SG News (Straits Times)

Coronavirus: Airlines taking drastic steps to stay afloat

By June 22, 2020 No Comments
Travellers wearing protective masks checking in at an Air Canada counter in Toronto last month. Air Canada has announced it will cut capacity by up to 90 per cent in the next quarter and temporarily reduce its workforce by about 16,500 to cut costs.

Travellers wearing protective masks checking in at an Air Canada counter in Toronto last month. Air Canada has announced it will cut capacity by up to 90 per cent in the next quarter and temporarily reduce its workforce by about 16,500 to cut costs.

TORONTO • More major global airlines announced drastic measures to stay afloat during the coronavirus crisis, with Air Canada announcing it will cut capacity by as much as 90 per cent next quarter and temporarily reduce its workforce by about 16,500 to cut costs.

Its decision, effective on or around April 3, puts 15,200 unionised employees on “off-duty status” while 1,300 managers will also be furloughed, it said on Monday. The company said the cuts were required due to the “dramatically smaller operations” resulting from travel restrictions worldwide.

“It will help ensure that Air Canada can manage through this crisis that is affecting airlines everywhere,” its chief executive officer Calin Rovinescu said. The reductions, along with other measures, “will position us to restore regular operations as soon as the situation improves”.

Canada has pledged to craft an aid package for its airline industry, which like peers worldwide has severely curtailed flights in the fight to stop the Covid-19 spread. Prime Minister Justin Trudeau has yet to indicate what form it will take.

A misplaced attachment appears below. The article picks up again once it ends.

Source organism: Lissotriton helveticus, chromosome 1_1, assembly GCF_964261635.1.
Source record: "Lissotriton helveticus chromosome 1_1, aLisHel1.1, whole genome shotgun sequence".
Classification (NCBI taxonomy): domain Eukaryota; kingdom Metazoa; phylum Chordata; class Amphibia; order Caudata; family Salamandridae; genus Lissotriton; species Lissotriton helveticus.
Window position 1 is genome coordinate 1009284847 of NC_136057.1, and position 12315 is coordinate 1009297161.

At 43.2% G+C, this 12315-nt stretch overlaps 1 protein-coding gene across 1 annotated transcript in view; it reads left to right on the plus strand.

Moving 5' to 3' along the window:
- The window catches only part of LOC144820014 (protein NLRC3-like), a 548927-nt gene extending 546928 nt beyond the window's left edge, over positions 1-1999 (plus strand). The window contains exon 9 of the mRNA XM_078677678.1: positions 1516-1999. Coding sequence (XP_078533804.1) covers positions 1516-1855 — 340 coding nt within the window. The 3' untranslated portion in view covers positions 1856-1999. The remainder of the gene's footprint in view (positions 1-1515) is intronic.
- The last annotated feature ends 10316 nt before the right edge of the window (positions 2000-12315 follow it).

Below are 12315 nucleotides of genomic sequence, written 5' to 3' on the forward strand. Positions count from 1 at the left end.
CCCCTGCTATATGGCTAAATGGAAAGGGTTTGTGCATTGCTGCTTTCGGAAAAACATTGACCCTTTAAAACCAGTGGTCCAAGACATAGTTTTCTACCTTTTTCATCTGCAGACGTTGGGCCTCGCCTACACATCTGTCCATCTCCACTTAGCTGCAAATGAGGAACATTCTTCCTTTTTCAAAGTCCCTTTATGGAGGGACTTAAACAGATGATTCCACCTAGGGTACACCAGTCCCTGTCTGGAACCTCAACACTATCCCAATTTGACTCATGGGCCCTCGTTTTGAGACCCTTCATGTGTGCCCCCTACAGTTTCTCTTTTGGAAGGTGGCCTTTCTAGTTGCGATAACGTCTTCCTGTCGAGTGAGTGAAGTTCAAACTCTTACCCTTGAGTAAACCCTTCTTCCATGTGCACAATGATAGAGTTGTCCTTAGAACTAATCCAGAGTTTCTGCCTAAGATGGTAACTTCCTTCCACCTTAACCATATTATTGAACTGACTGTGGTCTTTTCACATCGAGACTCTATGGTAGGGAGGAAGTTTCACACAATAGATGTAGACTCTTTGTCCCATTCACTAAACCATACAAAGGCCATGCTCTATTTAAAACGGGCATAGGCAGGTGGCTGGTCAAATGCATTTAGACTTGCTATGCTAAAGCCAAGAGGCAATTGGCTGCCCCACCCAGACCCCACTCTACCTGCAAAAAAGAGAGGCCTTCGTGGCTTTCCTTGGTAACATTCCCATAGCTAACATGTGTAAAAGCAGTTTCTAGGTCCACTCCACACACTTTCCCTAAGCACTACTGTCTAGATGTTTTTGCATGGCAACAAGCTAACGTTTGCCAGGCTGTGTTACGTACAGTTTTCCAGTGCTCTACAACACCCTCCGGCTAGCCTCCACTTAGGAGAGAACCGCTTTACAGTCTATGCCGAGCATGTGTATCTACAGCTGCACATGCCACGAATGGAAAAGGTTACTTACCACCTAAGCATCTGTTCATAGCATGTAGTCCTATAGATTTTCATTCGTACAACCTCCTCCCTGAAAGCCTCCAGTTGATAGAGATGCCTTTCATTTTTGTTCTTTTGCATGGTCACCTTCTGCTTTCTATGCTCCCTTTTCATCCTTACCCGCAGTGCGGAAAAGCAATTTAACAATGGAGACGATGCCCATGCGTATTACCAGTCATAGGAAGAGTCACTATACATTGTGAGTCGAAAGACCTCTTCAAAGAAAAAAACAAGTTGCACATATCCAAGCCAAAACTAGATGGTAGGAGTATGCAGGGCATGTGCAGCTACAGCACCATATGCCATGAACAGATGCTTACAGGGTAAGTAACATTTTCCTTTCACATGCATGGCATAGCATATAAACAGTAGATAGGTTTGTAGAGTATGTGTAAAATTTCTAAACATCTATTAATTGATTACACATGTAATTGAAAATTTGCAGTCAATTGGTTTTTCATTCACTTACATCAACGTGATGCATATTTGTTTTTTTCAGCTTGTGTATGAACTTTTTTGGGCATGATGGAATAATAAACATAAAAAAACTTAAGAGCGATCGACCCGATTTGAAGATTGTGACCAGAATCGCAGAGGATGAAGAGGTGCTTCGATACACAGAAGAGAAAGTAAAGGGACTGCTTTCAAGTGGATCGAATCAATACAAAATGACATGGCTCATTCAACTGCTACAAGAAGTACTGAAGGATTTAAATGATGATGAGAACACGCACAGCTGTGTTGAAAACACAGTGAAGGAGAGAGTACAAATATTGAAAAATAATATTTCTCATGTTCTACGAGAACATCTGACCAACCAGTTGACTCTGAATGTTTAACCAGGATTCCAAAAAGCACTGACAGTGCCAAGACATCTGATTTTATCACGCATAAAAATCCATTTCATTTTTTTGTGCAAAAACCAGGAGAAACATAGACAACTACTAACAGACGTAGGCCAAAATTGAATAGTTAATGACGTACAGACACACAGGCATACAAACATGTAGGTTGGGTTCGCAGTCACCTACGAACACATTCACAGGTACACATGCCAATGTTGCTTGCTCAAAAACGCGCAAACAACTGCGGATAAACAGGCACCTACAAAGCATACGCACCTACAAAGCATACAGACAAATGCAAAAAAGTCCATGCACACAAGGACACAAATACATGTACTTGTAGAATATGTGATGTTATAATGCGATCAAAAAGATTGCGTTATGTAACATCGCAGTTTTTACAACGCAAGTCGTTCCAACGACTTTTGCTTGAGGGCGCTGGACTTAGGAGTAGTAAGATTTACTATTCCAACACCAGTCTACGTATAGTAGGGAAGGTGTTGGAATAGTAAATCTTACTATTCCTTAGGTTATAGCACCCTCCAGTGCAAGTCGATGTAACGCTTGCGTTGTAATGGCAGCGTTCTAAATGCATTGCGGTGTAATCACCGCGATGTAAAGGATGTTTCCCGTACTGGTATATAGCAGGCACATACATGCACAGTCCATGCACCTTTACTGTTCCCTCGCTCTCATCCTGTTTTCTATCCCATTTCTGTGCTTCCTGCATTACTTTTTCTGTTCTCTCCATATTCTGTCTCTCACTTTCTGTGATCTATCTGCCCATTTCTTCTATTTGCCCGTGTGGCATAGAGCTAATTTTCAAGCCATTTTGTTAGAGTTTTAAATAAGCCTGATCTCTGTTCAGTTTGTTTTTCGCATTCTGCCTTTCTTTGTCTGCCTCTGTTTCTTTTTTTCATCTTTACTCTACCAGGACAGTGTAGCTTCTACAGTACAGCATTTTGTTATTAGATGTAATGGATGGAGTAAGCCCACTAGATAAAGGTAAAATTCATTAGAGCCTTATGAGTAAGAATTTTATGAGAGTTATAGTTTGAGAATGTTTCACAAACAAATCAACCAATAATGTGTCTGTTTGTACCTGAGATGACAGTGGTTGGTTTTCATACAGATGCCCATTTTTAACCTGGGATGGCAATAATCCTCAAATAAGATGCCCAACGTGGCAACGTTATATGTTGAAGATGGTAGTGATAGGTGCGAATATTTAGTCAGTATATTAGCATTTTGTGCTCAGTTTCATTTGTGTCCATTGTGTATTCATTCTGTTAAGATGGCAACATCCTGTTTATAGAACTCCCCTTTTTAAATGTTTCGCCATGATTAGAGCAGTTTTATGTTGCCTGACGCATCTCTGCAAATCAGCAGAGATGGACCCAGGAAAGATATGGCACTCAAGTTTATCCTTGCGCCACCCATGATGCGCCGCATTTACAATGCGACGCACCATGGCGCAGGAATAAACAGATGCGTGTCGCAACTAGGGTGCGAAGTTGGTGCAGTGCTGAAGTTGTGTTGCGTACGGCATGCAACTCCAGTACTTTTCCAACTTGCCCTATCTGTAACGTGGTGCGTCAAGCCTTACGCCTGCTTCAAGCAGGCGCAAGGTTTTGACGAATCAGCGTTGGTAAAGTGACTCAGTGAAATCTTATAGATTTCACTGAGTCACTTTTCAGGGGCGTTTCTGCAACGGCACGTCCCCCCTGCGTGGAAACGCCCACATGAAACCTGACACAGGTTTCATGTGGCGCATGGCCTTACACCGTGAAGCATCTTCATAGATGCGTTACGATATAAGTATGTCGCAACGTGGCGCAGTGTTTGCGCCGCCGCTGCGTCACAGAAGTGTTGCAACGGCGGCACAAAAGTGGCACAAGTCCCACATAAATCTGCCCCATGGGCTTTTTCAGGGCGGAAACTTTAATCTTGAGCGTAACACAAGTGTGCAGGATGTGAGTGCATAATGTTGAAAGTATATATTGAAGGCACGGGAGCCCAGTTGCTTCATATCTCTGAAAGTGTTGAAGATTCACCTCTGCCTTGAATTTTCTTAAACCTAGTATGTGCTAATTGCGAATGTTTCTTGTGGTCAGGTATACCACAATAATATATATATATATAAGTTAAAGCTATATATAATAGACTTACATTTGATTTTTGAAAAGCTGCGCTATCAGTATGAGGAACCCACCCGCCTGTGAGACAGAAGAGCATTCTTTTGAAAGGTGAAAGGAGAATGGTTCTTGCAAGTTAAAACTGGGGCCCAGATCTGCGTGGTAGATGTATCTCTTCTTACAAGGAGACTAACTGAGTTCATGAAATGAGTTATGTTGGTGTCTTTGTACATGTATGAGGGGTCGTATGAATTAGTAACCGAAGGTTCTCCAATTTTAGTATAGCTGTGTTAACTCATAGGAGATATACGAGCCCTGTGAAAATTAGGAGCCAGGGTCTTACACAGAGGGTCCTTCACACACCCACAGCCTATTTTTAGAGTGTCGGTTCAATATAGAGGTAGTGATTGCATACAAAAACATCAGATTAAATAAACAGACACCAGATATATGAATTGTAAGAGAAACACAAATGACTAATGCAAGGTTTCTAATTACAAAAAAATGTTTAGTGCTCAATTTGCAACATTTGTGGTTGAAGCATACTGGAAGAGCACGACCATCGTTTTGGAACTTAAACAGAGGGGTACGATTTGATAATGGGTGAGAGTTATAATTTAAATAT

Air Canada said it will draw down its operating lines of credit of about C$1 billion (S$1 billion), and Mr Rovinescu and chief financial officer Michael Rousseau will forgo their salary, while senior executives and board members will take a pay cut.

Air New Zealand said yesterday it will lay off about 3,500 employees, nearly a third of its workforce, in the coming months, as the outbreak forced it to cancel nearly all flights.

The virus “has seen us go from having revenue of US$5.8 billion (S$8.3 billion) to what is shaping up to be less than US$500 million annually”, CEO Greg Foran told staff in an e-mail. “We expect that even in a year’s time, we will be at least 30 per cent smaller than we are today.”

New Zealand’s national carrier, which employs 12,500, said the layoffs estimate was a “conservative” assumption and the numbers could rise if the domestic lockdown and border restrictions were extended.

US airlines have been pushing the Treasury to release up to US$58 billion in government grants and loans and threatened to start laying off tens of thousands of workers within days if they did not get a bailout.

American Airlines Holdings intends to apply for up to US$12 billion government aid, ensuring no involuntary layoffs or pay cuts in the next six months, executives said in a memo to employees.

Dubai’s Crown Prince Sheikh Hamdan bin Mohammed said yesterday that the emirate’s government was committed to fully support Emirates airline and will inject fresh equity into the company.

Emirates has a “strategic importance to the Dubai and UAE economy and the airline (has a) key role in positioning Dubai as a major international aviation hub”, he said in a Twitter post.

Virgin Australia Holdings said it was seeking a possible government loan of A$1.4 billion (S$1.2 billion), which could convert to equity under certain circumstances to help it weather the coronavirus crisis.

Virgin’s shares are tightly controlled by foreign airlines including Singapore Airlines, Etihad Airways and Chinese conglomerate HNA Group that have also seen a sharp deterioration in revenues.

BLOOMBERG, REUTERS

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